It is commanded: Thou shalt not covet.
Not they neighbors’ possessions, nor those in his pay, nor those bound to him by love. Nor envy that they possesses more than we. For we have not earned nor been given them.
Yet this is another type of coveting. Ironically, one built on admiration, the envy of another’s talents, and the wish they were ours.
We wish we could paint as our friend, the artist. Or earn plaudits as a cook, a ballplayer, a speaker, an immaculate housekeeper, the business executive. We feel diminished by our own supposed lack of talent.
O Lord, let each one see there is no personal without talent. We all have skills; we all have aptitudes. We each can do something that will enhance our own feeling of accomplishment.
We need not envy another. We need only to find our own.
Help us O Lord to search out our skills and guide us to their development.
Even though my grandmother saw herself as ordinary, and maybe at times, less than adequate as a wife, mother, daughter, or housewife, she had talents that many, even to this day, covet. She was an extraordinary writer and philosopher, along with an unselfish advocate for family members who sought her counsel during times-of-need.
A few weeks ago, her son, Allen Ridnor, passed away. My initial thought was she was lonely in heaven, and wanted one of her son to join her. It was a ridiculous thought. After all, for the past year, Allen had been struggling with health issues, finally succumbing to aggressive acute leukemia.
After learning of Allen’s death, I contacted his wife of nearly 60 years. She asked that I send a few words in his memory. Not knowing what to write, I sought my grandmother’s help. I located a bankers box of her papers, and after a little searching found a diary she kept in 1953.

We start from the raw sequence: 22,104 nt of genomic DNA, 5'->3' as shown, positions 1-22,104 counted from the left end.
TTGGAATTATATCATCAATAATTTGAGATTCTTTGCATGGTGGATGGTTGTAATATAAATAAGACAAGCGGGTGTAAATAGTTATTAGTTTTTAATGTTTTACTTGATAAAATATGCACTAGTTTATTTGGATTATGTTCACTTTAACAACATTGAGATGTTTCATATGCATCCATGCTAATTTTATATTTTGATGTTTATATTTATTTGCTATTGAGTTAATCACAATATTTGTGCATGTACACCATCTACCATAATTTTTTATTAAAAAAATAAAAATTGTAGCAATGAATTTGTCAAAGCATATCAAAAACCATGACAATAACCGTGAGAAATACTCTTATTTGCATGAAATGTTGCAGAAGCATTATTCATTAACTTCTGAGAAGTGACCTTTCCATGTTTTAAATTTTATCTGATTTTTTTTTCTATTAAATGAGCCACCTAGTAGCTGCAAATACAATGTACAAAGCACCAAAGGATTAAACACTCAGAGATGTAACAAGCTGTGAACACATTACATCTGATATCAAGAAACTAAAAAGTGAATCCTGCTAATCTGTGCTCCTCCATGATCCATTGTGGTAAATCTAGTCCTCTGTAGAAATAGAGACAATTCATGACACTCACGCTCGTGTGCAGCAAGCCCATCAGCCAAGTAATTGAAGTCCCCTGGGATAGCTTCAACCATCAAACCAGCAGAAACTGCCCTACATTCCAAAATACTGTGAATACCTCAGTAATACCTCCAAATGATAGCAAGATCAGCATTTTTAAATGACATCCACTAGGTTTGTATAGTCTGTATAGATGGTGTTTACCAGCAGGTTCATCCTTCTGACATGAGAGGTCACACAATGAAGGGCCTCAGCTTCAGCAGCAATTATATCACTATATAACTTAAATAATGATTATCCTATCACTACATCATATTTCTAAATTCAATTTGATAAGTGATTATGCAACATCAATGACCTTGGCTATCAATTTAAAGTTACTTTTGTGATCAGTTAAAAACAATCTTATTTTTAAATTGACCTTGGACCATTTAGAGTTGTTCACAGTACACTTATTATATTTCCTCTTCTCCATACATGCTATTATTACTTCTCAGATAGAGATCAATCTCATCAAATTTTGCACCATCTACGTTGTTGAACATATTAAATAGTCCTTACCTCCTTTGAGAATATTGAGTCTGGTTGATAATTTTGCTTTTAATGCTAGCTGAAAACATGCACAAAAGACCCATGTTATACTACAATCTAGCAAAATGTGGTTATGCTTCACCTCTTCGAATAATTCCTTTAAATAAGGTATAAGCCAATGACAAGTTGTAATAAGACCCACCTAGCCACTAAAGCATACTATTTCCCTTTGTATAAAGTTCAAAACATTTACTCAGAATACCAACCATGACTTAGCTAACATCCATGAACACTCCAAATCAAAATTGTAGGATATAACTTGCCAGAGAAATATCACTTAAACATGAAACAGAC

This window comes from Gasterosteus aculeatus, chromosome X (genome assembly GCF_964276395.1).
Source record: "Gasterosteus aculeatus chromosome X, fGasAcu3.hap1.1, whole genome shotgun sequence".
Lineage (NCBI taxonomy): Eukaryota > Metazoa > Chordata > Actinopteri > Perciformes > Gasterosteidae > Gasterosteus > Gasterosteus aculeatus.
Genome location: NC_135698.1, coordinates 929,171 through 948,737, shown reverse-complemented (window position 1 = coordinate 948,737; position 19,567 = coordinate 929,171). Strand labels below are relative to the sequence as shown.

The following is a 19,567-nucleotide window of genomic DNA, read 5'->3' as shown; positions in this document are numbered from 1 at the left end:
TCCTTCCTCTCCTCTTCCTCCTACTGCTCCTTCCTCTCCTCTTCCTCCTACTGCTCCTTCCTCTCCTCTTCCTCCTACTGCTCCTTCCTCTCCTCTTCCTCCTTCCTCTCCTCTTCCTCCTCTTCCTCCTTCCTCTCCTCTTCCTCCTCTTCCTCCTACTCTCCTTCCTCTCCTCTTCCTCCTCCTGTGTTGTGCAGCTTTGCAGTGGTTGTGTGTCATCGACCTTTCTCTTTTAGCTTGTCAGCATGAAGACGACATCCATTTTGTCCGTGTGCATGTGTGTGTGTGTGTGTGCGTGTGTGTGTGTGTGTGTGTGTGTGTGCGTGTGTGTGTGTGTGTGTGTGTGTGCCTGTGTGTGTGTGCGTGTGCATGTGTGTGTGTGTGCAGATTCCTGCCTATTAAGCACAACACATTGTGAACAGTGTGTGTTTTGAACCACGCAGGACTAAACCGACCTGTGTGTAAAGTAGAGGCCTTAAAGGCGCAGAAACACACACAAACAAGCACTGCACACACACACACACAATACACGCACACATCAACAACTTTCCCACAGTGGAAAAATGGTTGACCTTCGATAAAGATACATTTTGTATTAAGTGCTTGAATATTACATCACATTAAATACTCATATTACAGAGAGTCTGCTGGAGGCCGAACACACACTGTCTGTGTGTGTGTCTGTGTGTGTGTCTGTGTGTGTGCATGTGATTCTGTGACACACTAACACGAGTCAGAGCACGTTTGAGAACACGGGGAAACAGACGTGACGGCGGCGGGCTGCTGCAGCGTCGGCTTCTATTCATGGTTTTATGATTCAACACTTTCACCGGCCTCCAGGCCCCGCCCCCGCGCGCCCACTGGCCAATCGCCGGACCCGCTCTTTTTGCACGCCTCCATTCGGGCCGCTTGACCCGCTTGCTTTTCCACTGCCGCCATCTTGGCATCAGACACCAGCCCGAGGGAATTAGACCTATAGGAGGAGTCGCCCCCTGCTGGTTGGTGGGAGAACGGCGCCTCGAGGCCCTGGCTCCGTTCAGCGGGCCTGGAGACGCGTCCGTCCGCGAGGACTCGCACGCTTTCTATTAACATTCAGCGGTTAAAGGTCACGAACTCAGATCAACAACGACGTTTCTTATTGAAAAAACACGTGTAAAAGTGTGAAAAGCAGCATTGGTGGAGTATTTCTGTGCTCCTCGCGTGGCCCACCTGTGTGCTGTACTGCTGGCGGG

For the most part, my grandmother wrote little about her family. The diary I found was a treasure trove of tidbits about her everyday life from waking up on chilly mornings to lamenting the summer heat, questioning her parenting skills, shopping for a new outfit, visiting family, or contemplating a pressing social issue.
A few pages into the diary, she wrote about babysitting my cousin, Bobby, who was around two at the time. She claimed “I haven’t changed any since my own baby-sitting days. I still don’t know how to play with children and entertain them! I feel so self-conscious attempting to sing to them or get down to their level.”
Decades later, however, she had no objections to climbing under a dining room table, and playing Barbie dolls with her granddaughter Jenny. And from a maternal point-of-view, she was more of a mother to me than my own mother.
Yesterday, while typing this invocation, my step-daughter Stacey, was thumbing through the stack of invocations, in awe of the profound wisdom contained in them. She snapped a couple with her smart phone to later read and reflect on their wisdom.
My grandmother had no need to covet what others had, especially with her own enviable talents.